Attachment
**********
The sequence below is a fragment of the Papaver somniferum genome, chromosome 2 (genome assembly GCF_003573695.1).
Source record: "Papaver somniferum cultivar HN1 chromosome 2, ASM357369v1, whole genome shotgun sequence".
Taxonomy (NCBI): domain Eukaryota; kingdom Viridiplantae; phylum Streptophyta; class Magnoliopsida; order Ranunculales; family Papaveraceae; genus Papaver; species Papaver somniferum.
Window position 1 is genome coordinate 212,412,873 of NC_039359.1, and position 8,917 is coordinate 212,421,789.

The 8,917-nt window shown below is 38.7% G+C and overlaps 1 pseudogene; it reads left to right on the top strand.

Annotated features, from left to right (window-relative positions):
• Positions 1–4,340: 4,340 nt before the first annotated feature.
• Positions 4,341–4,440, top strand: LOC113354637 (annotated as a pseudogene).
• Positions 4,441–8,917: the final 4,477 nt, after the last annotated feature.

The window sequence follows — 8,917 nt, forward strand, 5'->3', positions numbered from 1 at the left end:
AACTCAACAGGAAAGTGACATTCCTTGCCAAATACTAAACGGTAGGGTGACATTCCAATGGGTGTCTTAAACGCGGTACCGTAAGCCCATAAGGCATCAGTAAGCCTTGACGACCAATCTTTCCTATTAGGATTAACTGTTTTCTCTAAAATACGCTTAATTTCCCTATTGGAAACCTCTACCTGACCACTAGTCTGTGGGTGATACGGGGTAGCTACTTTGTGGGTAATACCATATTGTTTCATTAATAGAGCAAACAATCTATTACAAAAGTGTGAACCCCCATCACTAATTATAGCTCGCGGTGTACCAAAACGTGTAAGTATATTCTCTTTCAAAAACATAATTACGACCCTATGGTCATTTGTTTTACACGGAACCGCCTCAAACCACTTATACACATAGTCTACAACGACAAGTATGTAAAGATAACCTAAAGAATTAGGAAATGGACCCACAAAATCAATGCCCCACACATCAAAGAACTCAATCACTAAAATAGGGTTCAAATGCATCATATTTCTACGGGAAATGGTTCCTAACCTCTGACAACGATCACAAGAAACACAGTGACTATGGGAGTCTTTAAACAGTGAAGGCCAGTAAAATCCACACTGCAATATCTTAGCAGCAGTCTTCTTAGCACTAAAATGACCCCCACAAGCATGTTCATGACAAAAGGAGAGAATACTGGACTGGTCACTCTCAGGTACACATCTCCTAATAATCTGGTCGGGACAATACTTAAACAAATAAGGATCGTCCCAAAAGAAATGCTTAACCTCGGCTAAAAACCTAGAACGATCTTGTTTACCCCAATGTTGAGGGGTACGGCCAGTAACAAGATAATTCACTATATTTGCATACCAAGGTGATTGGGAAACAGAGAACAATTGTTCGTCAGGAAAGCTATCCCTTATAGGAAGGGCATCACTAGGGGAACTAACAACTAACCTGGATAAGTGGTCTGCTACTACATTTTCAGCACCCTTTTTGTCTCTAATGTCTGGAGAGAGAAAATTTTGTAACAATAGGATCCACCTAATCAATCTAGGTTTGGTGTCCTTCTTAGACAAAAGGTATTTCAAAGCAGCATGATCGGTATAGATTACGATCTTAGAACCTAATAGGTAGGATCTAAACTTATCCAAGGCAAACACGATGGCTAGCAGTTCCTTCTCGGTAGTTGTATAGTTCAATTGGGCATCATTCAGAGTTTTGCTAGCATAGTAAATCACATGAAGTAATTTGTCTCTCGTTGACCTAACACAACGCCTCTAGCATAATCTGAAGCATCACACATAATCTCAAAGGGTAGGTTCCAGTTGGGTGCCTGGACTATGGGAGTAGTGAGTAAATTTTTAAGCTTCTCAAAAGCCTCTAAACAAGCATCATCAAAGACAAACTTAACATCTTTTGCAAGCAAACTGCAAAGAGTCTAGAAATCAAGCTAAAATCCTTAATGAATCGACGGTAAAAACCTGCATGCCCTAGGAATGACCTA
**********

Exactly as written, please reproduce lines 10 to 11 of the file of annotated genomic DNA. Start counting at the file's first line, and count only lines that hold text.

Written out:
The window sequence follows — 8,917 nt, forward strand, 5'->3', positions numbered from 1 at the left end:
AACTCAACAGGAAAGTGACATTCCTTGCCAAATACTAAACGGTAGGGTGACATTCCAATGGGTGTCTTAAACGCGGTACCGTAAGCCCATAAGGCATCAGTAAGCCTTGACGACCAATCTTTCCTATTAGGATTAACTGTTTTCTCTAAAATACGCTTAATTTCCCTATTGGAAACCTCTACCTGACCACTAGTCTGTGGGTGATACGGGGTAGCTACTTTGTGGGTAATACCATATTGTTTCATTAATAGAGCAAACAATCTATTACAAAAGTGTGAACCCCCATCACTAATTATAGCTCGCGGTGTACCAAAACGTGTAAGTATATTCTCTTTCAAAAACATAATTACGACCCTATGGTCATTTGTTTTACACGGAACCGCCTCAAACCACTTATACACATAGTCTACAACGACAAGTATGTAAAGATAACCTAAAGAATTAGGAAATGGACCCACAAAATCAATGCCCCACACATCAAAGAACTCAATCACTAAAATAGGGTTCAAATGCATCATATTTCTACGGGAAATGGTTCCTAACCTCTGACAACGATCACAAGAAACACAGTGACTATGGGAGTCTTTAAACAGTGAAGGCCAGTAAAATCCACACTGCAATATCTTAGCAGCAGTCTTCTTAGCACTAAAATGACCCCCACAAGCATGTTCATGACAAAAGGAGAGAATACTGGACTGGTCACTCTCAGGTACACATCTCCTAATAATCTGGTCGGGACAATACTTAAACAAATAAGGATCGTCCCAAAAGAAATGCTTAACCTCGGCTAAAAACCTAGAACGATCTTGTTTACCCCAATGTTGAGGGGTACGGCCAGTAACAAGATAATTCACTATATTTGCATACCAAGGTGATTGGGAAACAGAGAACAATTGTTCGTCAGGAAAGCTATCCCTTATAGGAAGGGCATCACTAGGGGAACTAACAACTAACCTGGATAAGTGGTCTGCTACTACATTTTCAGCACCCTTTTTGTCTCTAATGTCTGGAGAGAGAAAATTTTGTAACAATAGGATCCACCTAATCAATCTAGGTTTGGTGTCCTTCTTAGACAAAAGGTATTTCAAAGCAGCATGATCGGTATAGATTACGATCTTAGAACCTAATAGGTAGGATCTAAACTTATCCAAGGCAAACACGATGGCTAGCAGTTCCTTCTCGGTAGTTGTATAGTTCAATTGGGCATCATTCAGAGTTTTGCTAGCATAGTAAATCACATGAAGTAATTTGTCTCTCGTTGACCTAACACAACGCCTCTAGCATAATCTGAAGCATCACACATAATCTCAAAGGGTAGGTTCCAGTTGGGTGCCTGGACTATGGGAGTAGTGAGTAAATTTTTAAGCTTCTCAAAAGCCTCTAAACAAGCATCATCAAAGACAAACTTAACATCTTTTGCAAGCAAACTGCAAAGAGTCTAGAAATCAAGCTAAAATCCTTAATGAATCGACGGTAAAAACCTGCATGCCCTAGGAATGACCTA